'Poems in Three Dimensions' is an introduction to book arts for poets. The session will introduce book arts by looking at collaborations between writers and artists in interwar Paris and contemporary American experiments with the book format. We'll investigate the many forms Wallace Stevens' work has taken, including Ode to the Colossal Sun by Dutch artist Helga Kos and David Hockney's The Blue Guitar. During the session writers will also be guided in constructing a unique book of their own, to explore how illustration, typography, and even the book's architecture can underwrite their message.

The Poetry School is notorious for selling out its schedule overnight, and no wonder – this year’s programme offers some fabulous workshops! Luckily, I’ve just bagged a place on Chris McCabe's whistlestop tour of the Black Mountain poets starting with Charles Olson's essay on 'Projective Verse' in February.

Thursday, 12 August 2010

How to say ‘I love you’ in Greenlandic: An Arctic Alphabet

puttaarpoq - to leap from one ice floe to another, to dance

Upernavik Museum is the most northern museum in the world, a lonely building on a rocky island in Arctic Greenland. Last winter I was appointed writer-in-residence there, and - as it seemed incongrouous to be writing in English, a language not spoken by my Inuit neighbours - I began to take lessons in Kalaallisut. I wanted to understand the whispers of the hunters as they waited every morning for seals by breathing holes in the fast-ice, and to be able to respond to the shrieks of the children who tumbled past my door in bright snowsuits and mittens trimmed with polar bear fur.
Kalaallisut is infamous for its many words for different kinds of snow. It expresses the intricate Arctic ecosystem more thoroughly than the writings of any climate scientist. I discovered that the Arctic landscape is always present in the vocabulary. The word puttaarpoq, for example, can mean both ‘to dance’, and ‘to leap from one ice floe to another when trying to cross the sea’. Kalaallisut possesses a smaller alphabet than English, only twelve letters which are densely woven into compound words. Rarely shorter than three syllables, the words express concepts which English tiptoes around with a phrase. I was delighted to find signifiers for 'I am leaning on one elbow' (ikusimmiarpoq) and 'I reel with the delirious joy of being alive' (nuannarpoq). English seems finicky and prim in contrast: little words swimming indecisively this way and that way like minnows trapped in a shallow stream. Each Kalaallisut word is sturdy as a whale: a contradictory water-bound mammal that relies on the ocean depths for sustenance but comes to the surface to breathe. When I read that UNESCO had placed Kalaallisut on its list of endangered world languages, I decided to produce a tribute to its beauty.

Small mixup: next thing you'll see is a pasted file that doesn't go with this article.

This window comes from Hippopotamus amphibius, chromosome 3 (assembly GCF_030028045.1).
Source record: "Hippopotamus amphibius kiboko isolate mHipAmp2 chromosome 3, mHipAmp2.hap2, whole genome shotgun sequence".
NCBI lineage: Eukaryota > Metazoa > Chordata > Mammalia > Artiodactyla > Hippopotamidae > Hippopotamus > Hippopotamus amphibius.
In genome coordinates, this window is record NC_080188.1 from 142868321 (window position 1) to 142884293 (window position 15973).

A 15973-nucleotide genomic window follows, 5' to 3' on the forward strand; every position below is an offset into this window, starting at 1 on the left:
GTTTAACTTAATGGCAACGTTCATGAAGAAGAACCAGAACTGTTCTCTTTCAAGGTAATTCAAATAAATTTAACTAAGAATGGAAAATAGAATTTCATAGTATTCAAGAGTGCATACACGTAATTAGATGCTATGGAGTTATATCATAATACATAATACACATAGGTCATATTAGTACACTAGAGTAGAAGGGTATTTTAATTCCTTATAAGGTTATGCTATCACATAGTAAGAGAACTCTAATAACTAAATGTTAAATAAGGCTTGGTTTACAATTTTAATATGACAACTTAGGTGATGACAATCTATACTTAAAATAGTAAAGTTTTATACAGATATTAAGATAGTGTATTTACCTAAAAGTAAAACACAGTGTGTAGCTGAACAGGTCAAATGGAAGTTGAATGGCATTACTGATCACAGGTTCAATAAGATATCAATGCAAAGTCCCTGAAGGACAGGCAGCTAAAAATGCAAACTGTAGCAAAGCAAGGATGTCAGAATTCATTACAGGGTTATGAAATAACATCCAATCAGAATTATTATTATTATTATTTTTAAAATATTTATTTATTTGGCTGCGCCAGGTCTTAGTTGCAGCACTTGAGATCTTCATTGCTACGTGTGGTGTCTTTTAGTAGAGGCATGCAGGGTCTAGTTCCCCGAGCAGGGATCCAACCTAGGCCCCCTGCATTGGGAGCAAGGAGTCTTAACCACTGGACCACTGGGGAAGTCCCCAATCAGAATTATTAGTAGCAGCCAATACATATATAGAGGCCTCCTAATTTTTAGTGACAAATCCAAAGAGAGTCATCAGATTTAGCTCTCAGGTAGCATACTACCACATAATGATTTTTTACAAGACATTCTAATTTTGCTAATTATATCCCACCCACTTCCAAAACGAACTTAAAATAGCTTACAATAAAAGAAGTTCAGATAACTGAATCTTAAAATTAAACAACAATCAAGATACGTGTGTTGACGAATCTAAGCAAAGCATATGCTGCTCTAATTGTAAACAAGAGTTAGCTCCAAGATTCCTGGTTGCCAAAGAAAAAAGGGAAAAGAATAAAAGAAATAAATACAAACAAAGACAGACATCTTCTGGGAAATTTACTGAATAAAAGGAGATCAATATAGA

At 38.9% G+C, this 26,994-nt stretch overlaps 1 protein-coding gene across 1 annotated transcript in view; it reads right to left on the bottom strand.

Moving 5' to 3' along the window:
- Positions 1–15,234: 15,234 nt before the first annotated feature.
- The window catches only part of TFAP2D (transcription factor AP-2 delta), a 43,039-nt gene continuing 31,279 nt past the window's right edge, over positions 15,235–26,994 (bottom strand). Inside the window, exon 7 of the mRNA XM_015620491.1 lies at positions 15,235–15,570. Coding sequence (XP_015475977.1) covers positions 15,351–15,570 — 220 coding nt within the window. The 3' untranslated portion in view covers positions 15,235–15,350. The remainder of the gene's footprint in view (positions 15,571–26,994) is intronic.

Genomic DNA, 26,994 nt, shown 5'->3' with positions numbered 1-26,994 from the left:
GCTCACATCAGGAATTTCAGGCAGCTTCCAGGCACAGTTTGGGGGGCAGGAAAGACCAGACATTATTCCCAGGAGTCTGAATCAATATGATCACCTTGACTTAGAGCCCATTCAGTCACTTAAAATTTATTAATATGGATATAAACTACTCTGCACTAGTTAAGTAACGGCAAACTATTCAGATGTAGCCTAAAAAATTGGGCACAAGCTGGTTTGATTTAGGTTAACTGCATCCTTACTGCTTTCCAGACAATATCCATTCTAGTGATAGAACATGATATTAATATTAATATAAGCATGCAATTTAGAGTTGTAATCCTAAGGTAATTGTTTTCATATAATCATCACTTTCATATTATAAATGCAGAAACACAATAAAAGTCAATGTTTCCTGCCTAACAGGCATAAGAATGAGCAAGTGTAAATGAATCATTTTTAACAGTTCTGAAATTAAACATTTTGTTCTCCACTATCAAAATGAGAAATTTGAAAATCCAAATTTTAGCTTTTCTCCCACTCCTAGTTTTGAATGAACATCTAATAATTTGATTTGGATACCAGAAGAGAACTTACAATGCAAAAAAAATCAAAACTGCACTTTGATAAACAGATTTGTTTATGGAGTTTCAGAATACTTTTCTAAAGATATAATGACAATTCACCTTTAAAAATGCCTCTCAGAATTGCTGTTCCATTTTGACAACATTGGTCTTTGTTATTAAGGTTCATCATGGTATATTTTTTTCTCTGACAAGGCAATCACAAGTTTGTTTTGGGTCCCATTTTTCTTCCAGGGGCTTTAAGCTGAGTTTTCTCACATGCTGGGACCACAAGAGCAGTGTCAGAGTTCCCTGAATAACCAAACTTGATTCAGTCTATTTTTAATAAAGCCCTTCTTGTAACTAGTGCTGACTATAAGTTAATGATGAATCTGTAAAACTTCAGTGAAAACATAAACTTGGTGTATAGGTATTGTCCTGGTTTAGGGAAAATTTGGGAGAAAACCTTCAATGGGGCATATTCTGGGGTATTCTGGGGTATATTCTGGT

How to say ‘I love you’ in Greenlandic: An Arctic Alphabet is an introduction the evocative vocabulary of the far north. From the romantic ‘I love you’ to the pragmatic ‘Make me a hot drink from the old coffee grounds’, a word has been chosen to represent each of the twelve letters of the Kalaallisut language. The thirteenth print in the portfolio, ‘The Last Letter’, is a eulogy for the language.
How to say ‘I love you’ in Greenlandic: An Arctic Alphabet will be hand-printed next spring in an edition of 42 copies. The print portfolio will be housed in a designer binding created by Natasha Herman, of the Red Bone Bindery, Ottawa. To be added to the mailing list for further information on the project and an invitation to the book launch, please email